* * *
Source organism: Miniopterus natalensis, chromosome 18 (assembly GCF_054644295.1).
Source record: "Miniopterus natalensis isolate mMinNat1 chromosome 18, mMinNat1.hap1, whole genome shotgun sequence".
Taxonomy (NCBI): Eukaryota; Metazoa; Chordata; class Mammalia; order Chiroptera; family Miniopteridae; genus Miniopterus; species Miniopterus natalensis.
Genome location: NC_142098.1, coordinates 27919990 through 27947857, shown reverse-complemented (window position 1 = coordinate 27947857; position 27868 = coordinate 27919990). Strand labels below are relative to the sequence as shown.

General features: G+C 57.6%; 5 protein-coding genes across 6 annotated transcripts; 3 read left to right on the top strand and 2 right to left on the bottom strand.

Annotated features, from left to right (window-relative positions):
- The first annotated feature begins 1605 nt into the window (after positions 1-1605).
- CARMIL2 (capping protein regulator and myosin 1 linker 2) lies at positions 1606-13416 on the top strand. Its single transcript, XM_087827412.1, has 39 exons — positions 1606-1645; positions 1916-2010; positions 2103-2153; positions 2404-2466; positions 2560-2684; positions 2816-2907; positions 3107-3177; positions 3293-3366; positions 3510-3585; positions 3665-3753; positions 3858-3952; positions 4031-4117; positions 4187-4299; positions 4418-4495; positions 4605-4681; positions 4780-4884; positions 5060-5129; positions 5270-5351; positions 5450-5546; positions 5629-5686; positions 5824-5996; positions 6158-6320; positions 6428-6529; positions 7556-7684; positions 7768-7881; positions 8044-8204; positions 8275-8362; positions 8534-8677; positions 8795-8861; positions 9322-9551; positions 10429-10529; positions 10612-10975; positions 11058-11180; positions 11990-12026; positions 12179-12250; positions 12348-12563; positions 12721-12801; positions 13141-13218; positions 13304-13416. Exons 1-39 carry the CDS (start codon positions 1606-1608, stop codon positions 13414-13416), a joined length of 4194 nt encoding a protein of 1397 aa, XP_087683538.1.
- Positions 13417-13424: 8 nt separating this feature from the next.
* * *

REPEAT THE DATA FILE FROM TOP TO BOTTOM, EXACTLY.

Source organism: Miniopterus natalensis, chromosome 18 (assembly GCF_054644295.1).
Source record: "Miniopterus natalensis isolate mMinNat1 chromosome 18, mMinNat1.hap1, whole genome shotgun sequence".
Taxonomy (NCBI): Eukaryota; Metazoa; Chordata; class Mammalia; order Chiroptera; family Miniopteridae; genus Miniopterus; species Miniopterus natalensis.
Genome location: NC_142098.1, coordinates 27919990 through 27947857, shown reverse-complemented (window position 1 = coordinate 27947857; position 27868 = coordinate 27919990). Strand labels below are relative to the sequence as shown.

General features: G+C 57.6%; 5 protein-coding genes across 6 annotated transcripts; 3 read left to right on the top strand and 2 right to left on the bottom strand.

Annotated features, from left to right (window-relative positions):
- The first annotated feature begins 1605 nt into the window (after positions 1-1605).
- CARMIL2 (capping protein regulator and myosin 1 linker 2) lies at positions 1606-13416 on the top strand. Its single transcript, XM_087827412.1, has 39 exons — positions 1606-1645; positions 1916-2010; positions 2103-2153; positions 2404-2466; positions 2560-2684; positions 2816-2907; positions 3107-3177; positions 3293-3366; positions 3510-3585; positions 3665-3753; positions 3858-3952; positions 4031-4117; positions 4187-4299; positions 4418-4495; positions 4605-4681; positions 4780-4884; positions 5060-5129; positions 5270-5351; positions 5450-5546; positions 5629-5686; positions 5824-5996; positions 6158-6320; positions 6428-6529; positions 7556-7684; positions 7768-7881; positions 8044-8204; positions 8275-8362; positions 8534-8677; positions 8795-8861; positions 9322-9551; positions 10429-10529; positions 10612-10975; positions 11058-11180; positions 11990-12026; positions 12179-12250; positions 12348-12563; positions 12721-12801; positions 13141-13218; positions 13304-13416. Exons 1-39 carry the CDS (start codon positions 1606-1608, stop codon positions 13414-13416), a joined length of 4194 nt encoding a protein of 1397 aa, XP_087683538.1.
- Positions 13417-13424: 8 nt separating this feature from the next.